Stagflation Warning: Service Economy Contracts as Prices Rise

Mike Maharrey Mike Maharrey

Mike Maharrey

May 6th, 2024 Comments

In another stagflation warning sign, the U.S. service sector contracted in April even as service prices rose.

The Institute for Supply Management's non-manufacturing PMI dropped to 49.4 in April, dipping from 51.4 in March. The expectation was for the index to increase to 52.0.

A PMI reading below 50 signals a contraction in the service economy.

It was the lowest non-manufacturing PMI reading since December 2022. 

Services account for more than two-thirds of U.S. economic activity. 

An index measuring new orders for service businesses dipped to 52.2 in April, falling from a March reading of 54.4. Meanwhile, production in the service sector plunged from 57.4 to 50.9. The last time the services production index fell that low was May 2020, in the early months of the pandemic. 

The survey's measure of services sector employment also fell, dropping from 48.5 in March to 45.9 in April. 

Even as the service economy contracts, prices are heating up. The survey's measure of business input prices jumped to 59.2 from 53.4 in March.

This dovetails with CPI data that showed service price inflation increased to 5.27 percent in March. That was up from 4.95 percent in February. Service prices account for 57 percent of the CPI.

There is a word for a combination of rising prices, lagging economic growth, and rising unemployment - stagflation

After the Federal Reserve FOMC meeting last week, Fed Chair Jerome Powell insisted there were no signs of stagflation.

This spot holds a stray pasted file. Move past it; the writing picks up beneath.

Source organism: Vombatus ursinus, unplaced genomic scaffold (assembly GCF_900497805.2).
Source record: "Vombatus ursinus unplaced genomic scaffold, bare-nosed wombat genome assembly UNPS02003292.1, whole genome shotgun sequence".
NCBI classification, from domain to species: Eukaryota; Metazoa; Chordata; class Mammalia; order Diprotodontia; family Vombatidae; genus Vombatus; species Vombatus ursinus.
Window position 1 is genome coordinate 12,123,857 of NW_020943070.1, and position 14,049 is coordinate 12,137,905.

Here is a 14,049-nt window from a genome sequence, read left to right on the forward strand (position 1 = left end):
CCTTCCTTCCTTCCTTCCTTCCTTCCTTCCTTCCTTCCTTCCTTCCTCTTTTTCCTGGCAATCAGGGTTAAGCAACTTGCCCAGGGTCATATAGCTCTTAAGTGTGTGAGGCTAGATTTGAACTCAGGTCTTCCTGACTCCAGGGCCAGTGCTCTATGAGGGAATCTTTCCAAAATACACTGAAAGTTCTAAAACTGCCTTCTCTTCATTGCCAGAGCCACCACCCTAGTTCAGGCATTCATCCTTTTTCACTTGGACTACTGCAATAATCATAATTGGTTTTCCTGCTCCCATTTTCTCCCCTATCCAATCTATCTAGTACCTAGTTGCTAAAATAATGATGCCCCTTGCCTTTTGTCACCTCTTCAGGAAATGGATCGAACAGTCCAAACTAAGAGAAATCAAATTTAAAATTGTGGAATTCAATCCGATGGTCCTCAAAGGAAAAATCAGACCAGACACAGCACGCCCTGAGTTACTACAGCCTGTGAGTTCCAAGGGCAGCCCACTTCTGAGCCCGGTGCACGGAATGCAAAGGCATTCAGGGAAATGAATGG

“I don't really understand where concerns about stagflation are coming from. I don’t see the stag or the 'flation.”

You can certainly argue that the economic picture is nothing like the stagflationary years of the 1970s. But the warning signs are clearly there - as evidenced by the services PMI report and other recent economic data.

And the macroeconomic foundation has been set for a period of stagflation. We had an unprecedented amount of inflation created during the pandemic. The Federal Reserve alone injected nearly $5 trillion in new money into the economy. This is the definition of inflation. One of the consequences of monetary inflation is price inflation. And despite the Fed's efforts to quell price inflation, the central bank hasn't done enough. In fact, monetary policy remains loose by historical standards. That means the Fed continues to create inflation.

But the Fed has hiked interest rates enough to break things in this debt-riddled bubble economy. We're beginning to see signs of economic stagnation, including the recent non-manufacturing PMI, the first quarter GDP slowdown, and the April labor report. 

Powell's assurances notwithstanding, stagflation appears to be a very real possibility.

Mike Maharrey

About the Author:

Mike Maharrey is a journalist and market analyst for with over a decade of experience in precious metals. He holds a BS in accounting from the University of Kentucky and a BA in journalism from the University of South Florida.